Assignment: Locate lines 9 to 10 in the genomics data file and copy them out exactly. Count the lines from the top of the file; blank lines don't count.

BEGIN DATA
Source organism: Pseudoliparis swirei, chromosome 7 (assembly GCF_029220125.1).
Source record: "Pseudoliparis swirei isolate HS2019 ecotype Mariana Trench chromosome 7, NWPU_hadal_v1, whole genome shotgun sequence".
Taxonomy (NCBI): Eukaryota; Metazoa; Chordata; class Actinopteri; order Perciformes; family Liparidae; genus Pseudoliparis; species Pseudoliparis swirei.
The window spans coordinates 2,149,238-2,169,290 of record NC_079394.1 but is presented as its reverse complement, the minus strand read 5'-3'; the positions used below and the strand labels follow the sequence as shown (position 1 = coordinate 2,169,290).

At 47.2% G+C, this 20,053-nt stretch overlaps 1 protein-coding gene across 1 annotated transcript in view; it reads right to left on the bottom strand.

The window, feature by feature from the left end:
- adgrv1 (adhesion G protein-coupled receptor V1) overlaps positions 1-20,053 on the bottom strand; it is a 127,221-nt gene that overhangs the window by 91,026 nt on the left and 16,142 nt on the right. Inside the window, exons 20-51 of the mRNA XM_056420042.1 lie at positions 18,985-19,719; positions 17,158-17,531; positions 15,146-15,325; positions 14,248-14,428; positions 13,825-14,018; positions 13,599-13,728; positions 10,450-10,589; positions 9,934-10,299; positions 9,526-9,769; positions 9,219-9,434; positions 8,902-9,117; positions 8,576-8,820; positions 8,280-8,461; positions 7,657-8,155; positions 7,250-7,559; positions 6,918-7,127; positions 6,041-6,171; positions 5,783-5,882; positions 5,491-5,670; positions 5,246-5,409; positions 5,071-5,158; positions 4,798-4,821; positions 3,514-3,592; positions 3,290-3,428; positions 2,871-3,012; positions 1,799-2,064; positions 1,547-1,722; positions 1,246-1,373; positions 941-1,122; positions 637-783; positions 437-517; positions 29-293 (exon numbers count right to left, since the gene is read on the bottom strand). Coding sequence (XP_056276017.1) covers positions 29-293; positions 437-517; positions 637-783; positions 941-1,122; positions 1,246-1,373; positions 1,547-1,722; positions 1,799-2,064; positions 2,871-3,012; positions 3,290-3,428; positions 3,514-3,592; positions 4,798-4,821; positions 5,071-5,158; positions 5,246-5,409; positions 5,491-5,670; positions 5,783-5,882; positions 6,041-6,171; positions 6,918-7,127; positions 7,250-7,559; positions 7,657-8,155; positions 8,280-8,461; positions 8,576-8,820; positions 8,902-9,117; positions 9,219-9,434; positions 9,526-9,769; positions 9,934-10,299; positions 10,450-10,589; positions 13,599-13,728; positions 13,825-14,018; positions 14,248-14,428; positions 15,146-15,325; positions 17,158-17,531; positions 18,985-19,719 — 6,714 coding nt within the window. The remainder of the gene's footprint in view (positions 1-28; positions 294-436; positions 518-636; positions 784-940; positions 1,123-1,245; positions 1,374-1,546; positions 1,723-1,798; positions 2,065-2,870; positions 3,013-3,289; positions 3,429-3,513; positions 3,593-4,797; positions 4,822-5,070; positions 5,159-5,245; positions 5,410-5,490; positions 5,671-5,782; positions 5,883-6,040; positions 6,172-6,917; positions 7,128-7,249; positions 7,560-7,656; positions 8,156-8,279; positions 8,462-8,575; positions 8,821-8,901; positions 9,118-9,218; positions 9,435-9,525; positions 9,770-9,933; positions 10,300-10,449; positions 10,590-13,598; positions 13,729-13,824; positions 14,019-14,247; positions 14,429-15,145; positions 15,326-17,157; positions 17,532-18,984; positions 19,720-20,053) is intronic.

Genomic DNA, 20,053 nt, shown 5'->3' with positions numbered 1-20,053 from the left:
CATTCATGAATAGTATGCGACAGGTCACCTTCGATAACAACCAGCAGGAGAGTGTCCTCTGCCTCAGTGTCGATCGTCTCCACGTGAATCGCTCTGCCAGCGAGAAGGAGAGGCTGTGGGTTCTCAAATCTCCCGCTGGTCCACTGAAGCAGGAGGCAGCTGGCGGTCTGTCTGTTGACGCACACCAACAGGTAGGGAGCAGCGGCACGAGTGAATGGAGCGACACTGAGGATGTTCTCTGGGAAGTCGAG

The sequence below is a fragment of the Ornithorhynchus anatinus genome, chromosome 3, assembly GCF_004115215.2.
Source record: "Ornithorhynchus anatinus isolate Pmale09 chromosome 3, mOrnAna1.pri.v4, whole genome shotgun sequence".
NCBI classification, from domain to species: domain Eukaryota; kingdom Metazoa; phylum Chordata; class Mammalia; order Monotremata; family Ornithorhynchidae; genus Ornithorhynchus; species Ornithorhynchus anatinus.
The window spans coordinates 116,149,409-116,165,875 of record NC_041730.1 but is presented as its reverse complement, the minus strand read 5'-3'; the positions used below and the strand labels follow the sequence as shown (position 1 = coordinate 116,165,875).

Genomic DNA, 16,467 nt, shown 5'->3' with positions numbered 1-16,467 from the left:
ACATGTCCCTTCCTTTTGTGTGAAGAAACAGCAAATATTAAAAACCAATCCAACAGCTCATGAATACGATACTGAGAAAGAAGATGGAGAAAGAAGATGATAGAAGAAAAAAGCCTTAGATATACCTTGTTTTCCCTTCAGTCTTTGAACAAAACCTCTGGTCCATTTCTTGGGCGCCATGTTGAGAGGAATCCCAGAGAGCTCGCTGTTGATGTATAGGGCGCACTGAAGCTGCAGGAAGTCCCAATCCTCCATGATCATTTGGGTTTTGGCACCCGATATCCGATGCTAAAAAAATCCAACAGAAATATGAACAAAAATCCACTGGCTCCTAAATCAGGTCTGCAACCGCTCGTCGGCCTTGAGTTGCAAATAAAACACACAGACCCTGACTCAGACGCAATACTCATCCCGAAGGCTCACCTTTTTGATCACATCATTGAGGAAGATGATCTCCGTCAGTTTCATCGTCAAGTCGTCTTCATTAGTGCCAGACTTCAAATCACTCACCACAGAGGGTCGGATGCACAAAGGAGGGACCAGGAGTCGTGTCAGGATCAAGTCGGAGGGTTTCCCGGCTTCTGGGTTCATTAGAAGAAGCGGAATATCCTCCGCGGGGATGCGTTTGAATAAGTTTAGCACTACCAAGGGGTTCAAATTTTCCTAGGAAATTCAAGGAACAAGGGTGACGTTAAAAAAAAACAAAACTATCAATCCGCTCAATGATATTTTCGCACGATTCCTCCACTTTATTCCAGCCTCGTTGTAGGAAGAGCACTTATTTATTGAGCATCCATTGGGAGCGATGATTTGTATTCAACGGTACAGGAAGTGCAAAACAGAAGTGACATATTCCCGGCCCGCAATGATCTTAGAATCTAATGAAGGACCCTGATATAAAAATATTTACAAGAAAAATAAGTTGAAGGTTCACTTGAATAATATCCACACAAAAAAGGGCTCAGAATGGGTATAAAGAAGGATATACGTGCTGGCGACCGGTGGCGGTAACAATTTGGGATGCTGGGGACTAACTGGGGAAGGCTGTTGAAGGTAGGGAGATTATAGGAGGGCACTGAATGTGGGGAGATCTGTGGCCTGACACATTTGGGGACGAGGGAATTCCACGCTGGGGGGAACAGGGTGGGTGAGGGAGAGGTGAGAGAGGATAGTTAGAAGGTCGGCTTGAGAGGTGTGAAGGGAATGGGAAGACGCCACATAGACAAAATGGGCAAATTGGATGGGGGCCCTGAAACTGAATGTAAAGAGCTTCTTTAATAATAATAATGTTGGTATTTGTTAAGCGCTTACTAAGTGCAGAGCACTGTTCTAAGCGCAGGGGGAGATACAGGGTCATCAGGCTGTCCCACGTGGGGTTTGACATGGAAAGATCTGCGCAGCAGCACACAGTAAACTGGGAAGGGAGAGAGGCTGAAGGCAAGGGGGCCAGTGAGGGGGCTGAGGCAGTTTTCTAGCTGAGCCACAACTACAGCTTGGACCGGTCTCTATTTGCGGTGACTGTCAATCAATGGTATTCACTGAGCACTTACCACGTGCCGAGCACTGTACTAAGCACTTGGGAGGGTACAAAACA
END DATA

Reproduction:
CATTCATGAATAGTATGCGACAGGTCACCTTCGATAACAACCAGCAGGAGAGTGTCCTCTGCCTCAGTGTCGATCGTCTCCACGTGAATCGCTCTGCCAGCGAGAAGGAGAGGCTGTGGGTTCTCAAATCTCCCGCTGGTCCACTGAAGCAGGAGGCAGCTGGCGGTCTGTCTGTTGACGCACACCAACAGGTAGGGAGCAGCGGCACGAGTGAATGGAGCGACACTGAGGATGTTCTCTGGGAAGTCGAG

The sequence below is a fragment of the Ornithorhynchus anatinus genome, chromosome 3, assembly GCF_004115215.2.